The aftermath of the FIFA corruption scandal continues on, with the resignation last week of Domenico Scala, chair of FIFA’s audit and compliance committee.
Scala resigned in protest over a governance change made at the international governing body of professional soccer. That change—passed by a vote of 186-1—gave the new FIFA Council the power to dismiss the heads of FIFA’s independent bodies—the audit and compliance committee and two chambers of the ethics committee. The FIFA Council replaced the former executive committee and is headed by new FIFA president, Gianni Infantino.
With this decision, the change means that it’s now “possible for the Council to impede investigations against single members at any time by dismissing the responsible committee members or by keeping them acquiescent through the threat of a dismissal,” Scala said. “The bodies are factually deprived of their independence and are in danger of becoming auxiliary agents of those whom they should actually supervise.”
In a response statement, FIFA said that Scala “misinterpreted” the purpose of the decision taken by the FIFA Congress. “The decision was made to permit the Council to appoint members on an interim basis to the vacant positions of the new committees so they can start fulfilling their roles as part of the ongoing reform process until the next FIFA Congress in 2017,” FIFA stated. “In addition, the measure allows for the swift removal of members who have breached their obligations.”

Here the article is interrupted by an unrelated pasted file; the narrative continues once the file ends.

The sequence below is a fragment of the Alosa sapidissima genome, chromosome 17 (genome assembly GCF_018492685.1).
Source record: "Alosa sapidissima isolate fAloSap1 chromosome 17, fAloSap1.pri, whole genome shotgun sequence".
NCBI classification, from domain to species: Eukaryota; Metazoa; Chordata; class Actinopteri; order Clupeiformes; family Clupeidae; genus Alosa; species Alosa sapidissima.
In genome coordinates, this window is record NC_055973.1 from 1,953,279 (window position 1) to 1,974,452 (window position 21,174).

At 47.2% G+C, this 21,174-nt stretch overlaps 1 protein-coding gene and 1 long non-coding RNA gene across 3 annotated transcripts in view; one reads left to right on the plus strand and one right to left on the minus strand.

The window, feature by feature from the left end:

“The Council fully respects the independence of the Audit and Compliance and the Ethics committees, and any suggestions to the contrary are without merit,” FIFA added. “Scala has made unfounded claims which are baseless.”
Pending the appointment of a new chairman of the audit and compliance committee, current Deputy Chairman Sindi Mabaso Koyana will serve as acting chair.
The appointments of all members of the FIFA audit and compliance committee and FIFA’s judiciary bodies are subject to strict eligibility checks by the independent FIFA review committee, whose members are elected by the FIFA Congress.
Former European Court of Justice Advocate General Miguel Poiares Maduro; former Indian High Court judge Mukul Mudgal; and former Sporting Cristal President Felipe Cantuarias Salaverry will form the first independent review committee. This mechanism, FIFA said, is designed to protect the organization against any conflict of interest in the approval of any appointments to the key committees and bodies.